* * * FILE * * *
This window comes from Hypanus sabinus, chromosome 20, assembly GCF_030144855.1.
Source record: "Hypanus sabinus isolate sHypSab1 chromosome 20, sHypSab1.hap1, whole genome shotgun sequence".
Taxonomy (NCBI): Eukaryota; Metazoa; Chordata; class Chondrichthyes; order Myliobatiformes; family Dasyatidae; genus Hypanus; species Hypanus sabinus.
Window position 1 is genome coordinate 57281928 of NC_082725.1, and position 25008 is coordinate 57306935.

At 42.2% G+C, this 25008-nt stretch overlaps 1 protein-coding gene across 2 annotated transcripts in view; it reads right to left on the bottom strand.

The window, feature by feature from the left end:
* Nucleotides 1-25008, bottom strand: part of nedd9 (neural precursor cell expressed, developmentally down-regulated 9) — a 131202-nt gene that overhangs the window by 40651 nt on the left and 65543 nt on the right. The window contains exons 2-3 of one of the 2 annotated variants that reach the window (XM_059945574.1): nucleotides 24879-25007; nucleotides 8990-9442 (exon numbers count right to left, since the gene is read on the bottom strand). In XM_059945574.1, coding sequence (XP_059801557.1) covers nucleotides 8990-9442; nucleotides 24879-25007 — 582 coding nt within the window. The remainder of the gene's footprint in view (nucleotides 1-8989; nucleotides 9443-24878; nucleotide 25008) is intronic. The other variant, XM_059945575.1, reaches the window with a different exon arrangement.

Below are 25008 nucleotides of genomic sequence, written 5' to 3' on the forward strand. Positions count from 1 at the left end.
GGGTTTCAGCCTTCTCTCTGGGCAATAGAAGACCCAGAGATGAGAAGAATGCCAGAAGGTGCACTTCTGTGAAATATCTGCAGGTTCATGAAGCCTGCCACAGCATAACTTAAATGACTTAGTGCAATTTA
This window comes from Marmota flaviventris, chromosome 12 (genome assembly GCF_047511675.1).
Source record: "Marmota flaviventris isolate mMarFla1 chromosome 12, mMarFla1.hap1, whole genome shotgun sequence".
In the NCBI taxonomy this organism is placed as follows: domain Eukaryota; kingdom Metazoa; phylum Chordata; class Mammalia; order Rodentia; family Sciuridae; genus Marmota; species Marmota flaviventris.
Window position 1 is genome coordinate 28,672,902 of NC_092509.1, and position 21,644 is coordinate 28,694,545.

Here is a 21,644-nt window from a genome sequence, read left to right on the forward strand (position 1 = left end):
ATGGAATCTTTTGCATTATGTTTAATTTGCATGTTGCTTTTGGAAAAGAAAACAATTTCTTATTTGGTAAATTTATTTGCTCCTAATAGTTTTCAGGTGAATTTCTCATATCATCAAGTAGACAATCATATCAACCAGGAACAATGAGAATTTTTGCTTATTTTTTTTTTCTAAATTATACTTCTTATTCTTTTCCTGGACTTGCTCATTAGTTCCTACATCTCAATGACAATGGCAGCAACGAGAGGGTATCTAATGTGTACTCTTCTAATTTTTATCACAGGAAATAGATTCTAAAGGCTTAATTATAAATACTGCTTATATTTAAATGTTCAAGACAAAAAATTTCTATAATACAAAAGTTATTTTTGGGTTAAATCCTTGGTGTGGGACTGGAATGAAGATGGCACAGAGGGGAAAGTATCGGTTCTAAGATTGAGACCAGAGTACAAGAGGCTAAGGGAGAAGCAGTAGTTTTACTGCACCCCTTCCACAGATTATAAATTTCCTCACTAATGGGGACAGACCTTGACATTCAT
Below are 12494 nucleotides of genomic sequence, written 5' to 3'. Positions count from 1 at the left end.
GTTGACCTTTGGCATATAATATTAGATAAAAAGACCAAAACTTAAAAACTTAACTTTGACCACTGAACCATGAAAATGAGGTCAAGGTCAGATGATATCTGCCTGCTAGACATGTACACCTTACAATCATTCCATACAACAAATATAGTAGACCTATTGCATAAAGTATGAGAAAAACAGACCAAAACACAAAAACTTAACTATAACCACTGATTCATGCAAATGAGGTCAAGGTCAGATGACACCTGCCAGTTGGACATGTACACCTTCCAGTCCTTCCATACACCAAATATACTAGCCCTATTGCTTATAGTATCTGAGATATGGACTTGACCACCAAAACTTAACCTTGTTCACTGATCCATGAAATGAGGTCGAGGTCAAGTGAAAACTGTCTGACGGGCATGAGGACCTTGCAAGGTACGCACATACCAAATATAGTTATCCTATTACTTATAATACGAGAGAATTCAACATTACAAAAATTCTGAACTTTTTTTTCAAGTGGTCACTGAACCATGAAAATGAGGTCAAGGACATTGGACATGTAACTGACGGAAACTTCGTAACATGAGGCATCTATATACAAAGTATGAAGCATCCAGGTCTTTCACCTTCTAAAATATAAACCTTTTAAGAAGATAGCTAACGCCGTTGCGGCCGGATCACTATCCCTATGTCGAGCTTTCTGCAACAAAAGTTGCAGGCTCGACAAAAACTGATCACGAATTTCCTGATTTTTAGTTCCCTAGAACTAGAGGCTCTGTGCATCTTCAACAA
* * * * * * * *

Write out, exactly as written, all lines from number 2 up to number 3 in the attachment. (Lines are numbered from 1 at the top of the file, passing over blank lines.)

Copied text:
Source record: "Hypanus sabinus isolate sHypSab1 chromosome 20, sHypSab1.hap1, whole genome shotgun sequence".
Taxonomy (NCBI): Eukaryota; Metazoa; Chordata; class Chondrichthyes; order Myliobatiformes; family Dasyatidae; genus Hypanus; species Hypanus sabinus.